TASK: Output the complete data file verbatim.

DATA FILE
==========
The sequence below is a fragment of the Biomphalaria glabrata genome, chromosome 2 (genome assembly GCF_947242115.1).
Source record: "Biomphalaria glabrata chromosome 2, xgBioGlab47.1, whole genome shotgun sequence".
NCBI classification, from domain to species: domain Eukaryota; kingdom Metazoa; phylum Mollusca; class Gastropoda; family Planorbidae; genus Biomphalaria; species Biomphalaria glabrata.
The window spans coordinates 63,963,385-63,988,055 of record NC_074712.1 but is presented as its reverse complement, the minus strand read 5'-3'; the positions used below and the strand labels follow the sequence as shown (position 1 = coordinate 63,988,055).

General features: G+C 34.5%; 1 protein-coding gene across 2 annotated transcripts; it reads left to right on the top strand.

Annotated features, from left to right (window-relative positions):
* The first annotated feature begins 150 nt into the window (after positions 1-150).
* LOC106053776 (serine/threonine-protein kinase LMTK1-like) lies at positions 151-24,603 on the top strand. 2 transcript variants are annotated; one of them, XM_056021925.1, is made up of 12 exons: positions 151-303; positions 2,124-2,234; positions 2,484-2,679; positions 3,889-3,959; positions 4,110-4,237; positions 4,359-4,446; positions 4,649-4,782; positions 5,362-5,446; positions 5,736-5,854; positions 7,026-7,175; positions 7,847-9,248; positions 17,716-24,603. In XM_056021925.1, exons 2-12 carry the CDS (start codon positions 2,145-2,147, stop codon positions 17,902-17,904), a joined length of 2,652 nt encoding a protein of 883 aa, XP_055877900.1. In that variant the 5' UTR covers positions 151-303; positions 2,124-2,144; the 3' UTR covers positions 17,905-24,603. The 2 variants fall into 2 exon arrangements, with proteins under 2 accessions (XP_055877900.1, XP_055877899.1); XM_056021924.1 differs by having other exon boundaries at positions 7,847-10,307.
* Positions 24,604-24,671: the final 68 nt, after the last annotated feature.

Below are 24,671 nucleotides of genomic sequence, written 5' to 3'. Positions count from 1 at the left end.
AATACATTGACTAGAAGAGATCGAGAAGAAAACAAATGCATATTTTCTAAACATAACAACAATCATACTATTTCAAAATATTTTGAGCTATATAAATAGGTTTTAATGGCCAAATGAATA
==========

The sequence below is a fragment of the Biomphalaria glabrata genome, chromosome 2 (genome assembly GCF_947242115.1).
Source record: "Biomphalaria glabrata chromosome 2, xgBioGlab47.1, whole genome shotgun sequence".
NCBI classification, from domain to species: domain Eukaryota; kingdom Metazoa; phylum Mollusca; class Gastropoda; family Planorbidae; genus Biomphalaria; species Biomphalaria glabrata.
The window spans coordinates 63,963,385-63,988,055 of record NC_074712.1 but is presented as its reverse complement, the minus strand read 5'-3'; the positions used below and the strand labels follow the sequence as shown (position 1 = coordinate 63,988,055).

General features: G+C 34.5%; 1 protein-coding gene across 2 annotated transcripts; it reads left to right on the top strand.

Annotated features, from left to right (window-relative positions):
* The first annotated feature begins 150 nt into the window (after positions 1-150).
* LOC106053776 (serine/threonine-protein kinase LMTK1-like) lies at positions 151-24,603 on the top strand. 2 transcript variants are annotated; one of them, XM_056021925.1, is made up of 12 exons: positions 151-303; positions 2,124-2,234; positions 2,484-2,679; positions 3,889-3,959; positions 4,110-4,237; positions 4,359-4,446; positions 4,649-4,782; positions 5,362-5,446; positions 5,736-5,854; positions 7,026-7,175; positions 7,847-9,248; positions 17,716-24,603. In XM_056021925.1, exons 2-12 carry the CDS (start codon positions 2,145-2,147, stop codon positions 17,902-17,904), a joined length of 2,652 nt encoding a protein of 883 aa, XP_055877900.1. In that variant the 5' UTR covers positions 151-303; positions 2,124-2,144; the 3' UTR covers positions 17,905-24,603. The 2 variants fall into 2 exon arrangements, with proteins under 2 accessions (XP_055877900.1, XP_055877899.1); XM_056021924.1 differs by having other exon boundaries at positions 7,847-10,307.
* Positions 24,604-24,671: the final 68 nt, after the last annotated feature.

Below are 24,671 nucleotides of genomic sequence, written 5' to 3'. Positions count from 1 at the left end.
AATACATTGACTAGAAGAGATCGAGAAGAAAACAAATGCATATTTTCTAAACATAACAACAATCATACTATTTCAAAATATTTTGAGCTATATAAATAGGTTTTAATGGCCAAATGAATA